The most challenging thing was the floor upstairs. In the early forties and fifties, cars came in crates. They would be put on that elevator, the crate would be brought up and the mechanics would assemble the car upstairs. Then they put them on the elevator and took them downstairs to the showroom. So the upstairs wood floor had tire ruts, like a dirt road, and you could see where the tires had been. The floor was off-level 9 inches: it just sagged. You can still see the beam system and the rod with the nut and bolt system that had to be tightened. We actually had to get house jacks in here to level it and then make the post behind it to keep it level. This building was also off square by 6 inches, so one office floor is laid on a diagonal so that you couldn't tell that the building was off square.
An original fire door from when this was a buggy and livery stable is preserved in one office upstairs. There was a wing off that side of the building for the stable and a loft where hay was stored. That fireproof door could be closed so that if the stable and the hay ever caught on fire, it wouldn't burn the whole building down.
In another office you can see where we left the top two rows of exposed brick. We hired a man to clean the rest of the exposed brick wall. He used an acid wash and a steel brush, actually chiseling the paint off brick by brick, and then he put on a sealer to keep the brick from flaking and dusting.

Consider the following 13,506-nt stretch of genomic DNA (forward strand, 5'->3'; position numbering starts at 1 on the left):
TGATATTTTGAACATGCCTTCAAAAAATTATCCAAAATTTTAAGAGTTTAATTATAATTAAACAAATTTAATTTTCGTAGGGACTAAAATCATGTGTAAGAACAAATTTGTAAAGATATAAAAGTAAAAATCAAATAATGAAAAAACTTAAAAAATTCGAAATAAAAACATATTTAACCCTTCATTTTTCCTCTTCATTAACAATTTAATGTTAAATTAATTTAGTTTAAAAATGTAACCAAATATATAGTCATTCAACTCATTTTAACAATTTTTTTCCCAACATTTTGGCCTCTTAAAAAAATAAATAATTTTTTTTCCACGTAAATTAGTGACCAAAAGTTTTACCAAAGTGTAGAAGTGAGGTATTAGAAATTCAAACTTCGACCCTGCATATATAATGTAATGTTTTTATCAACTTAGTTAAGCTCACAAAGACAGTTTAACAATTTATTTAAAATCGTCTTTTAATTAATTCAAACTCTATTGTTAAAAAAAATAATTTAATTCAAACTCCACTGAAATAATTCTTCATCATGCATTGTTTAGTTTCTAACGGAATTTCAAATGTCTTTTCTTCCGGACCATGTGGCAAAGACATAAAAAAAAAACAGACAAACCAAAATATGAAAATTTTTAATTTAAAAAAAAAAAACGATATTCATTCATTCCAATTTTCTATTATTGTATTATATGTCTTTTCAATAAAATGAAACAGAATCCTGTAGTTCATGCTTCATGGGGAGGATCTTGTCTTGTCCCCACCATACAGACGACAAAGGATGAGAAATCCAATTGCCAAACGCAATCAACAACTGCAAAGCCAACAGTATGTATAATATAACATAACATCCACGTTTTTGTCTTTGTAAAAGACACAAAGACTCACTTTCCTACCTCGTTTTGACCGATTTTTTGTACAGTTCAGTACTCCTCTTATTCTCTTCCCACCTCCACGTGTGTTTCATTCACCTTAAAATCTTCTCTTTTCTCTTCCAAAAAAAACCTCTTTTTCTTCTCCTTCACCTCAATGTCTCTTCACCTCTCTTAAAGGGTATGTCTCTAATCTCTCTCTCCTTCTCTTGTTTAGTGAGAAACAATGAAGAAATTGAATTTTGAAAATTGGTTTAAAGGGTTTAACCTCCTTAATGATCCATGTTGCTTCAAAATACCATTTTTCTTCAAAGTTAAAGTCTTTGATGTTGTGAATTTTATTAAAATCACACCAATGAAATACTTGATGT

In the library and the conference room I followed the example of Low Country Louisiana architect, A. Hays Town for the molding designs and mantle designs.
We had to add a lot of furniture because they were leaving a 2,000 square foot old house and moving into about 8,500 square feet. There are some special pieces of furniture like the sofa that came out of a castle in England that is in the library and the old roll-top desk of a local physician. One of their clients said that he had this desk in the basement that they might want. So we went and looked at it, and it just had so much character. It was like a must-have.
The two bird dog paintings in the upstairs waiting area I had commissioned for this office because they all enjoy hunting. Except for the mule deer that one of them killed in Canada, the mounts - an impala and a spring buck - came from a dealer of mine in Africa. There are also some original McKenney-Hall prints from 1830-1832 that I got at an auction in New Orleans.
They took almost two years to do the project, and I probably had 95% of the carpet, paintings, furniture and everything else stored for a good six months before we moved in just because of the delay. The moving date was rescheduled four times, and the actual move-in week I was out of the country. So having worked on this project for almost two years, before I left I set it up so they could move in while I was gone if need be. I took pictures of all their existing furniture and then I took pictures of everything that I had in the warehouse, and I taped the photos to every wall so that they knew exactly where to put things. They were forbidden to hang any pictures, though. I told them I‚Äôd just have to do that when I got back.